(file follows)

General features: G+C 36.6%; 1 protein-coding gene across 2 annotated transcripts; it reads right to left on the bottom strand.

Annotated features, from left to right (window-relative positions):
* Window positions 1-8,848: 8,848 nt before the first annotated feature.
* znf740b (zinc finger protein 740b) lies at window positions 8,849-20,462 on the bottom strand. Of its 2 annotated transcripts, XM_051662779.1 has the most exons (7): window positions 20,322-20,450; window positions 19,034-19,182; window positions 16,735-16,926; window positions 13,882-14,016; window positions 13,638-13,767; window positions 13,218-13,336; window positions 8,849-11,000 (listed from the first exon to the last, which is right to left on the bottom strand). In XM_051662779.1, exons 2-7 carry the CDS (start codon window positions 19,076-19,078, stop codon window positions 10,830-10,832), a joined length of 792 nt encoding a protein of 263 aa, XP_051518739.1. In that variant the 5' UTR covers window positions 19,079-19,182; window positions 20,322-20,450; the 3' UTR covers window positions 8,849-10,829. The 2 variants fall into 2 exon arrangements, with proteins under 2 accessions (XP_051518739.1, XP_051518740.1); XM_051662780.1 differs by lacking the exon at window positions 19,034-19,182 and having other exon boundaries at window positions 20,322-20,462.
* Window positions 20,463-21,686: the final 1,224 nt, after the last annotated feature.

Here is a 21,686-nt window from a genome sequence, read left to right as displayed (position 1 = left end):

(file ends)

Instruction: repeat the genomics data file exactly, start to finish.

General features: G+C 36.6%; 1 protein-coding gene across 2 annotated transcripts; it reads right to left on the bottom strand.

Annotated features, from left to right (window-relative positions):
* Window positions 1-8,848: 8,848 nt before the first annotated feature.
* znf740b (zinc finger protein 740b) lies at window positions 8,849-20,462 on the bottom strand. Of its 2 annotated transcripts, XM_051662779.1 has the most exons (7): window positions 20,322-20,450; window positions 19,034-19,182; window positions 16,735-16,926; window positions 13,882-14,016; window positions 13,638-13,767; window positions 13,218-13,336; window positions 8,849-11,000 (listed from the first exon to the last, which is right to left on the bottom strand). In XM_051662779.1, exons 2-7 carry the CDS (start codon window positions 19,076-19,078, stop codon window positions 10,830-10,832), a joined length of 792 nt encoding a protein of 263 aa, XP_051518739.1. In that variant the 5' UTR covers window positions 19,079-19,182; window positions 20,322-20,450; the 3' UTR covers window positions 8,849-10,829. The 2 variants fall into 2 exon arrangements, with proteins under 2 accessions (XP_051518739.1, XP_051518740.1); XM_051662780.1 differs by lacking the exon at window positions 19,034-19,182 and having other exon boundaries at window positions 20,322-20,462.
* Window positions 20,463-21,686: the final 1,224 nt, after the last annotated feature.

Here is a 21,686-nt window from a genome sequence, read left to right as displayed (position 1 = left end):